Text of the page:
The city has still another reason to kvell. A few years ago, the Portuguese Parliament started an initiative to promote Fado as UNESCO's World's Heritage Cultural Patrimony and former Lisbon mayor Pedro Santana Lopes came up with the idea that Fado should be considered as a cultural heritage. The result: this year the UNESCO Intangible Heritage of Humanity award has been conferred on Lisbon for its Portuguese Fado music. According to UNESCO, intangible heritage includes traditions and skills passed on within cultures. The UNESCO's committee of experts unanimously praised Fado as an example of good practices that should be followed by other countries.
This traditional art form, Fado, is music and poetry representing a multicultural synthesis of Afro-Brazilian song from rural areas of the country. It is performed professionally on the concert circuit and in small 'Fado houses in numerous grass-root associations located throughout older neighborhoods of Lisbon.
After my scintillating Fado experience in that tiny neighborhood boite, the next day I visited the
Museu e Casa do Fado located on Largo do Chafariz de Dentro 1, directly opposite the entrance to the Alfama. It's a small museum with a packed collection that includes many interactive exhibits. The permanent collection is a wondrous journey through the history of Fado -- the music, the singers, the musicians and instruments. I loved the room displaying hundreds of photos of famous singers as well as old posters and advertisements, each wall crammed with information on how Fado developed as a musical genre. My favorite room had an installation that recreated a Fado bar. I found myself alone in this room, dark and loaded with atmosphere. Lining the walls, original costumes worn by some of the great Fadistas like Lidia Riberiro, Maria da Fe and Amalia. As music played softly, I had the overpowering sensation of being an integral part of this scene. Leaving the museum and entering the bright, relentless sunlight of Lisbon was jarring, disconcerting. The cure: another visit to a Fado club that evening.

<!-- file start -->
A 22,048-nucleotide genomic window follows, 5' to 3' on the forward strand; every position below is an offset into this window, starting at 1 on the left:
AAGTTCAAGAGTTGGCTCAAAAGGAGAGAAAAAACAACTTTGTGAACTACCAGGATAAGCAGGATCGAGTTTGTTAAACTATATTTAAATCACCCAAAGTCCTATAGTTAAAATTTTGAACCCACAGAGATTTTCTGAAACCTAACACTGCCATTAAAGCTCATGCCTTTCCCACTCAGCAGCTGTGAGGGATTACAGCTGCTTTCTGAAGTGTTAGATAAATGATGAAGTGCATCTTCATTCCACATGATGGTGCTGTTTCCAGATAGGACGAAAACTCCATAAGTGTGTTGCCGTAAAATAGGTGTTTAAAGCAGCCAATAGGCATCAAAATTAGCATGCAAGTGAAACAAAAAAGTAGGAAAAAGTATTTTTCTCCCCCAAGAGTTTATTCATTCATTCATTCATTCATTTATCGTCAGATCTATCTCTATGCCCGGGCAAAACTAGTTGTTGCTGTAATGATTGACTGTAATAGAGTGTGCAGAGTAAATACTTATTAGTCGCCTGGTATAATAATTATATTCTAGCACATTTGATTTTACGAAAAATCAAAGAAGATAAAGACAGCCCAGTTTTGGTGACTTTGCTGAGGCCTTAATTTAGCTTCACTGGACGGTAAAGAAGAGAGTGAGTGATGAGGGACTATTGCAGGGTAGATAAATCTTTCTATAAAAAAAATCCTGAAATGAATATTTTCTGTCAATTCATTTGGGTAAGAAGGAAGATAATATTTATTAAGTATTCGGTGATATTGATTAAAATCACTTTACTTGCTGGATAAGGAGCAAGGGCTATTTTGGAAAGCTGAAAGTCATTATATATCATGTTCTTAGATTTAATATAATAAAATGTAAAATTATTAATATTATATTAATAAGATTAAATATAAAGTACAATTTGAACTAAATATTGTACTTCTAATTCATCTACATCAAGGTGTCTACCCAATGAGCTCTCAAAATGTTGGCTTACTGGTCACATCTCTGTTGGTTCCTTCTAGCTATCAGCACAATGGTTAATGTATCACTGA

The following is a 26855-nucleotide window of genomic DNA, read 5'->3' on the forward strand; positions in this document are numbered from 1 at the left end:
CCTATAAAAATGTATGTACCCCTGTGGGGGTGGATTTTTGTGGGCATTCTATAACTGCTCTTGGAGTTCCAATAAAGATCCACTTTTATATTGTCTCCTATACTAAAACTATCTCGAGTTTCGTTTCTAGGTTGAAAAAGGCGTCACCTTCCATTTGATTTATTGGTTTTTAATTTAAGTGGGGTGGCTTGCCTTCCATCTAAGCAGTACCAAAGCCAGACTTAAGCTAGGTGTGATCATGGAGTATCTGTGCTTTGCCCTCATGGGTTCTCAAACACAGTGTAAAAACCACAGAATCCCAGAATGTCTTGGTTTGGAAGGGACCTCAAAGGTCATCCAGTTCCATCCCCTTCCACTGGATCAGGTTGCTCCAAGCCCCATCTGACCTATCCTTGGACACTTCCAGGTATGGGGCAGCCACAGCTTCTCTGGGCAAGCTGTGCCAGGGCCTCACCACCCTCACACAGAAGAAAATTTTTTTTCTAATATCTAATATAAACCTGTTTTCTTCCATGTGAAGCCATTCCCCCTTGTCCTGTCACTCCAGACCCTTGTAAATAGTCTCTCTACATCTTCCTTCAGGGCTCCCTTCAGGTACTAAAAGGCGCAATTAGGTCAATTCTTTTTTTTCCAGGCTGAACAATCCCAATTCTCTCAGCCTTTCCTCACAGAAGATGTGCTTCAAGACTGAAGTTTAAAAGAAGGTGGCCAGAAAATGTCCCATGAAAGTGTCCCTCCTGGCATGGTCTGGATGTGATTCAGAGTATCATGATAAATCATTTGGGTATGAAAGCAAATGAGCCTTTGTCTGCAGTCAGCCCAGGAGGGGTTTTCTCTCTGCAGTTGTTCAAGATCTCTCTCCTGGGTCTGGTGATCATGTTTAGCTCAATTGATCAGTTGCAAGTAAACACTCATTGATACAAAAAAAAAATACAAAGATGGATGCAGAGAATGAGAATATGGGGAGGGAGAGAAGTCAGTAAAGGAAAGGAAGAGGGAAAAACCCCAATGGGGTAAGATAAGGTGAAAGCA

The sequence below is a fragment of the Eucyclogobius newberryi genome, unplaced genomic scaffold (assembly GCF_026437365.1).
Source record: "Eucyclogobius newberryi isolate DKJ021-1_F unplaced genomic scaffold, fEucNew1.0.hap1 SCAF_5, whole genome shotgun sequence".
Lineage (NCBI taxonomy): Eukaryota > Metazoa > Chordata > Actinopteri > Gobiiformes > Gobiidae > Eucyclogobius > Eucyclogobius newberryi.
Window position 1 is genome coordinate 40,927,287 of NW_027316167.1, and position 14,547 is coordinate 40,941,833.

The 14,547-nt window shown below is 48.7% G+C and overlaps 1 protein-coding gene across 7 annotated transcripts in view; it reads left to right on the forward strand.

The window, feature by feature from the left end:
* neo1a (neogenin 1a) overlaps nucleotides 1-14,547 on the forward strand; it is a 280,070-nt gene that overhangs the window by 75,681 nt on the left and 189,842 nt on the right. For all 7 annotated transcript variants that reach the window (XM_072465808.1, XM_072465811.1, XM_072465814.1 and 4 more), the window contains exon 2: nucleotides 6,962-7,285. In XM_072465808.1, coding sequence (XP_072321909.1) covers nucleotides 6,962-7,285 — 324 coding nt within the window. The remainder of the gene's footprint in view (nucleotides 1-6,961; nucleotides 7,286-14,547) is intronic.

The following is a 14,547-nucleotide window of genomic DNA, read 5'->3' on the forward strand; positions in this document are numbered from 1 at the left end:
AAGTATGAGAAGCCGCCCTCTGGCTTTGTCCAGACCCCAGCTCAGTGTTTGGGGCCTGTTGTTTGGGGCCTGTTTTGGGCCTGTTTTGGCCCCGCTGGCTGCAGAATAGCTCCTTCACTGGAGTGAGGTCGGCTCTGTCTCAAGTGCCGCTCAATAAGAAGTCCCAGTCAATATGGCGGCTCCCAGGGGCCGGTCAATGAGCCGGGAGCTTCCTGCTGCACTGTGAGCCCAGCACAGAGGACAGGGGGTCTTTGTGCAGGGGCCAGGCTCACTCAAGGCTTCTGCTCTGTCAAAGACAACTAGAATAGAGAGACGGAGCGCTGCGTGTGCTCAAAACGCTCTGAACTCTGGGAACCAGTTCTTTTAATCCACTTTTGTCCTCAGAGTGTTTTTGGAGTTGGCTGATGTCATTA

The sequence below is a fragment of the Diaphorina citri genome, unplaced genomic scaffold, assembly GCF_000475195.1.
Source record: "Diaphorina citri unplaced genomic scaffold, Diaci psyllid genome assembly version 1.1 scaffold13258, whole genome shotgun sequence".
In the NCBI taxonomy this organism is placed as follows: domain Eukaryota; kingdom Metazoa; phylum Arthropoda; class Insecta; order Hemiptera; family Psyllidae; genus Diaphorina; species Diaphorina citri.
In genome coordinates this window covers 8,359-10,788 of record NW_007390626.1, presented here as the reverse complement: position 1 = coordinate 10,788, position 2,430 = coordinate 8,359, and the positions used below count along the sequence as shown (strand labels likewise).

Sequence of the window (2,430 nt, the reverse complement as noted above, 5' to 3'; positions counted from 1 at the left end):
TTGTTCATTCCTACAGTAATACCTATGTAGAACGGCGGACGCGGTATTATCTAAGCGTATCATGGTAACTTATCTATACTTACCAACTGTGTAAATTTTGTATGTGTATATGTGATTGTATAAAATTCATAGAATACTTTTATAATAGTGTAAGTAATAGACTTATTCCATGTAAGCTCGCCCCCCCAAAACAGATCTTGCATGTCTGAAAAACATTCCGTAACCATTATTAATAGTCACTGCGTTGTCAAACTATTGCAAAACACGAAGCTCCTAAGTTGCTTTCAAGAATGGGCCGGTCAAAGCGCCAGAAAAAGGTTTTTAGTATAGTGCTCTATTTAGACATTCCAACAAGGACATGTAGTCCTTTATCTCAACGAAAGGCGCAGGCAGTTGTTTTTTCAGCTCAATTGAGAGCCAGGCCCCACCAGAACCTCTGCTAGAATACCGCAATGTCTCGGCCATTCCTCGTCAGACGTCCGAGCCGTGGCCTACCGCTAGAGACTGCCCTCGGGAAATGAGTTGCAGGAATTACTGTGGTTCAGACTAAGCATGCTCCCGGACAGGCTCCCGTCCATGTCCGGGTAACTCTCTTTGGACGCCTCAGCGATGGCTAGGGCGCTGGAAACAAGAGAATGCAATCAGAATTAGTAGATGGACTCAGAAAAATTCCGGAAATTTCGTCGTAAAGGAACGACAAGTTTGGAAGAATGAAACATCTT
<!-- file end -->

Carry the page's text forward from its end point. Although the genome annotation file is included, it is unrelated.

Mariza, a leading contemporary performer, multiple award winner and the ambassador for Fado's UNESCO candidacy said that, because Fado has been so honored, "perhaps we Portuguese will now take greater pride in who we are, especially in the so very grey times we currently live in."
2012 European City of the Year coupled with the luscious music of Fado - persuasive, inviting reasons to visit. But do one really need a reason? Lisbon, Portugal: reason enough!
Source: The Huffington Post
*Barbara Barton Sloane is the Travel Writer for The Westchester Guardian, The Westchester Herald and The Yonkers Tribune; a contributing Travel Writer for Bay Area Family Travel, Travel Savvy News, CEO Traveler, Travel World International Magazine, GlobalWrites and many other publications. She is a former Assistant Beauty & Fashion Editor for Ladies’ Home Journal, Associate Editor for McCall’s, and is presently the Beauty and Fashion Editor of Elegant Accents Magazine. In addition to travel writing, Barbara’s interests include running marathons, hiking and cycling. She is a volunteer for The Westchester Bereavement Center, The Lighthouse for the Blind and a member of North American Travel Journalists Association, International Food, Wine and Travel Writers Association, Pacific Asia Travel Association, Cosmetic Executive Women and Fashion Group International. Favorite destinations are those that include family travel, light adventure, luxury/spas/resorts, incentive/business travel, wedding/honeymoon destinations and sites of historic and cultural importance both here and abroad. Barbara has a BA in Journalism from Ohio State University.
One of the endearing hallmarks of Portugal's streets is their decorated pavements. Limestone is hewn into tiny blocks creating beautiful patterned compositions, traditional and modern designs, street numbers, and business logos.
Other designs show armillary spheres, caravels and vessels, crosses, stars, and animals. It all started in 1849 after the completion of the wave design known as "the wide sea" in Lisbon's Rossio Square By the end of that year, the pavements of the Chiado district and Avenida da Liberdade were also completed. Eventually most of Lisbon's streets were paved this way, and it spread throughout the country. These pavement designs are also seen in Portugal's former colonies, with the "wide sea" design seen in Rio de Janeiro's famous beaches, and even in one of Macau's main squares.